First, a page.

Brenna Bellavance, an avid reader, is our newest bookseller.
Oh, how I love the mercenary mind of 12-year-old Flavia De Luce. Like Louise Penny and Laurie R King, Alan Bradley succeeds in writing mysteries whose nuanced characters drive the story as much as any plot-device. The ninth book in this series is no different. The young chemist with a fondness for poisons, is accompanied by her two sisters and Dogger, the family friend/servant, on a boating trip, when she almost immediately hooks a body. Not just any body- this body is the son of a notorious poisoner- just the thing to rapturously distract our macabre little heroine from the enormous loss her family is (in their reserved, very British way) attempting to reconcile.
I absolutely adored Mr. Penumbra’s 24-hour-Bookstore, and Slone’s second novel, Sourdough, is no less charming or quirky, and treats food (sourdough bread, specifically) with the same reverential love he showed books in the first. Lois’s life as a robotics engineer seems quietly fine until a spicy sandwich on homemade sourdough bread upends her placid existence and the next thing you know, she’s building a brick oven in her backyard, trying to discern the musical tastes of her sourdough starter, and upsetting the status quo in the cafeteria at her work. Sloane creates a sort of low-key magic- just surreal enough to be charming, just real enough to make the surreal elements easily palatable. Sourdough is fun and disarming- a great way to spend a Sunday afternoon.
Sharp and spare, Ursula Le Guin has a gift for saying precisely what she means in as few words as possible…before she turns around and does exactly the opposite: using two pages of somehow both gracious and biting prose to make a point not entirely clear until the very last paragraph. Funny, insightful, and very human, Le Guin’s voice in these bite-sized essays- which run the range from her thoughts on aging, exorcism, and the baffling behavior of her cat - is so entirely her own. I was left feeling as though I’d known her forever, as though she were the marvelous and slightly terrifying aunt I never knew I always wanted.
I can’t think of a novel I’ve enjoyed so completely in a long time. Heller writes beautifully. His characters are wonderful and multi-dimensional, and the story is intriguing and well-plotted. Part mystery, part family saga, part on-the-road adventure and all expressed in a lyrical prose that made this a treat to read. I found myself re-reading sentences, even paragraphs, repeatedly in the way I might re-play a song I particularly liked, in an attempt to understand precisely where the magic lay. In short, reading Celine was a pure pleasure.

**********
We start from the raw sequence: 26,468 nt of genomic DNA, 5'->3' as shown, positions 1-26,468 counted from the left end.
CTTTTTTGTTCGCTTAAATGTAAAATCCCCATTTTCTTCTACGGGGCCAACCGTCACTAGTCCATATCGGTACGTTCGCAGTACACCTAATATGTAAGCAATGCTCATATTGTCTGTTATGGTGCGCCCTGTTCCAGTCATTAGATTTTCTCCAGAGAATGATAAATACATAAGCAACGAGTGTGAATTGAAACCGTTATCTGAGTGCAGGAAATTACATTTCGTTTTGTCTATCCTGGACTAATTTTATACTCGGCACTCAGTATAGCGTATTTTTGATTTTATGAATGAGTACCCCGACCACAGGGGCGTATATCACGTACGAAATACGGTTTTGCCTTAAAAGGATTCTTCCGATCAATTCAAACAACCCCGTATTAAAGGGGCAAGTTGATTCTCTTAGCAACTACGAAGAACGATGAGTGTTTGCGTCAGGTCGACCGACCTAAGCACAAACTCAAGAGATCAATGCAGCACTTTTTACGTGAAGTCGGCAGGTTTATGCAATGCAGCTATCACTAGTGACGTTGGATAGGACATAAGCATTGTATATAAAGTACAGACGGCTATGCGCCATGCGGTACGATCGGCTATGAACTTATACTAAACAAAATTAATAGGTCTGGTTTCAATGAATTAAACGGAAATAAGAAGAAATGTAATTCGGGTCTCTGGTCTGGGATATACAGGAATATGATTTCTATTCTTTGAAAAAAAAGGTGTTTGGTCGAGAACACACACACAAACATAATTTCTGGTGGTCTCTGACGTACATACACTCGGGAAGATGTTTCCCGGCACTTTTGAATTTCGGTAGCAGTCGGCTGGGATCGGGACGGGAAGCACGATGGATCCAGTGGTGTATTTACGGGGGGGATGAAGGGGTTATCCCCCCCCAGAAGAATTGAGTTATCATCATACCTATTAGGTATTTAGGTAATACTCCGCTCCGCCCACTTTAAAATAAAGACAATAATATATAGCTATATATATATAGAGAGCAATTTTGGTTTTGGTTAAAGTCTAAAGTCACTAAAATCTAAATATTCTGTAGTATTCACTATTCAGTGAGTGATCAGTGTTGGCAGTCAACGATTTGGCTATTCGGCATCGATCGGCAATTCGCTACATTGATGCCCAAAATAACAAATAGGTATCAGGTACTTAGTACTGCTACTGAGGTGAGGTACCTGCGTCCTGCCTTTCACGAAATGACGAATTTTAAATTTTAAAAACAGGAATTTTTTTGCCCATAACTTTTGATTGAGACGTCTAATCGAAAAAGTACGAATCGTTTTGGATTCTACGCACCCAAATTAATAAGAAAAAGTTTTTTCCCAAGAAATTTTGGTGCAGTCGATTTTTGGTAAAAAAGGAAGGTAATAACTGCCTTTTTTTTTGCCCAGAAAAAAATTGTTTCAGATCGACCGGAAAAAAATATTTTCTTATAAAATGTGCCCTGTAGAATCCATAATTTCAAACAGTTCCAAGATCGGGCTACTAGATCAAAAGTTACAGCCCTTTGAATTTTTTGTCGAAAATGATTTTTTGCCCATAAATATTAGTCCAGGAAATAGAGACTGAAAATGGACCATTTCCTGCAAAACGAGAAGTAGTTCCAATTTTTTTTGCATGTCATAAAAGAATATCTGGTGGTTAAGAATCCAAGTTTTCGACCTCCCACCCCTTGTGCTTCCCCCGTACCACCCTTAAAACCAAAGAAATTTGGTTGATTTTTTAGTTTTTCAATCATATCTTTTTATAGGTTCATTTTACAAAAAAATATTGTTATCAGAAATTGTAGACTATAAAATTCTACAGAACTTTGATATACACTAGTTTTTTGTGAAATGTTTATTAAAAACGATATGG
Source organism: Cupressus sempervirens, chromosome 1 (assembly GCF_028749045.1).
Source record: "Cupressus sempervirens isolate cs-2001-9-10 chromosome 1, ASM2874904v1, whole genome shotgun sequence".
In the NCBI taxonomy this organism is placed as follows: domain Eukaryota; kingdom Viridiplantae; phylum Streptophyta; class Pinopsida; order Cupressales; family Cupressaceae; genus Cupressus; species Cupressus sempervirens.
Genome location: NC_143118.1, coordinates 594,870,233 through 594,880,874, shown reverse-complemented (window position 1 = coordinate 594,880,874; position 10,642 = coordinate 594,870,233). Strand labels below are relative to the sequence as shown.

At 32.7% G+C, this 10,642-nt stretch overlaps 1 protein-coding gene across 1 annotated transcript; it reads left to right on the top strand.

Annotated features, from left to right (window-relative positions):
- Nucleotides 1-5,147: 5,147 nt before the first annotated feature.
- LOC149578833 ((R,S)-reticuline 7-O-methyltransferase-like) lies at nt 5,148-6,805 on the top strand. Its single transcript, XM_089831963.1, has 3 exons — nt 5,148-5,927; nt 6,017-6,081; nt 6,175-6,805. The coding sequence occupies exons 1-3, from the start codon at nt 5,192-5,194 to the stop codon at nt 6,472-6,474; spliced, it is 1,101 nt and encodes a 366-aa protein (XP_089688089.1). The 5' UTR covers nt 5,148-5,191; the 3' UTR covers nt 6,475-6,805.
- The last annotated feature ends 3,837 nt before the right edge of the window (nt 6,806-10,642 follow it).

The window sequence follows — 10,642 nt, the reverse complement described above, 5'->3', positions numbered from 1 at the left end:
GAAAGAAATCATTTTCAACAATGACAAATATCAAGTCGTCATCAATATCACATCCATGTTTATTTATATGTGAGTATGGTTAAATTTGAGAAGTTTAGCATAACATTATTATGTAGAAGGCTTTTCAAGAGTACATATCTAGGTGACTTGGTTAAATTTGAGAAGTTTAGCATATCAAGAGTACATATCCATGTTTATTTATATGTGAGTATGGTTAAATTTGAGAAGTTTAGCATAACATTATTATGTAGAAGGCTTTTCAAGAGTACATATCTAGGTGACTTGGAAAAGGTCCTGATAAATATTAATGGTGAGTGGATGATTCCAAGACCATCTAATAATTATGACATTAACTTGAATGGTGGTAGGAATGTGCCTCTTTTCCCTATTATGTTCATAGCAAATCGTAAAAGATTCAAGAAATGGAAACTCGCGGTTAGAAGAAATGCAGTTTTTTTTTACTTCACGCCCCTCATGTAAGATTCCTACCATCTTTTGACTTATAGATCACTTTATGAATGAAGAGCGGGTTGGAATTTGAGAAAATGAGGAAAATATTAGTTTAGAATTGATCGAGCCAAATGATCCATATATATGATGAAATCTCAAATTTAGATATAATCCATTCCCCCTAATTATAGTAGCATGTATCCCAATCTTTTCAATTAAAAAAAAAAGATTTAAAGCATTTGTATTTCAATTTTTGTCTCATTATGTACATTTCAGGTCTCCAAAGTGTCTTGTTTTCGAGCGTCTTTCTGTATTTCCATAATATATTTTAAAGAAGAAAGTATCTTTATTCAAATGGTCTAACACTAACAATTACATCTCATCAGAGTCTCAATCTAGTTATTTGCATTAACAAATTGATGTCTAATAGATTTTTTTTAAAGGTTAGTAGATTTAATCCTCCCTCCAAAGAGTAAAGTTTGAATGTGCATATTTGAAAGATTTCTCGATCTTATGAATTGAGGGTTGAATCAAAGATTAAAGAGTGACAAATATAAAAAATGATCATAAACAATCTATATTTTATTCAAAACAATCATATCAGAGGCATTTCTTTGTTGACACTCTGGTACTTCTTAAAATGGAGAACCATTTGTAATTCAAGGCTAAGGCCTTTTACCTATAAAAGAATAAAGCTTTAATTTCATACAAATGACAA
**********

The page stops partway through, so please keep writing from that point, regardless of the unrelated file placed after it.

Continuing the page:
A little dark, a little surreal and completely unpredictable, The Readymade Thief grabbed my attention early and kept me off-balance the entire time. Seventeen-year-old Lee goes from being largely invisible in a life that barely cares for her to being hunted by sinister and mysterious characters. She can’t begin to fathom her predicament. Befriended by a young artist/hacker, Lee goes on a frantic run for her life, never knowing who she can trust, where or if she’ll be safe long enough to sleep, or when these shadowy threats will appear.
A memoir about a life plagued by depression, anxiety, and a whole host of related disorders shouldn’t be screamingly funny. And yet, I read Furiously Happy in one sitting, started laughing on page two, and laughed so hard I cried more than once. Her love of taxidermied animals (but only the ones that have died of natural causes) in costumes alone is enough to have you in stitches. For anyone who has dealt with anxiety, depression, OCD, or really, any other strange or paralyzing mental health disorder- be it your own, or the baffling misery of someone in your life- this is a MUST READ. Jenny Lawson will change your perspective on all of it, and it might be the most fun you’ve ever had with your nose in a book.
When his whole world has been covered in floodwaters, eleven-year-old Malcolm, captain of his trusty canoe, La Belle Sauvage, becomes chief protector of infant Lyra as dark forces (partially in the form of a terrifying hyena) descend to harm her. Aided only by an unlikely ally, a dour sixteen-year-old dishwasher, Alice, he must get the baby to sanctuary. Pullman brings the reader along through a world rendered unfamiliar and terrifying, not just by the overwhelming sea, but by the surreal, fairytale-like existence that keeps blending with Malcolm’s reality. The vivid, unpredictable nature of the story-telling rendered me helpless to do anything but be thrashed about in that little canoe with them, begging for relief, and terrified I’d get there too soon. Part fairytale, part social commentary, all artfully wrapped in a heart-thudding adventure story, it would be a shame to miss this simply because it wasn’t necessarily written for adults.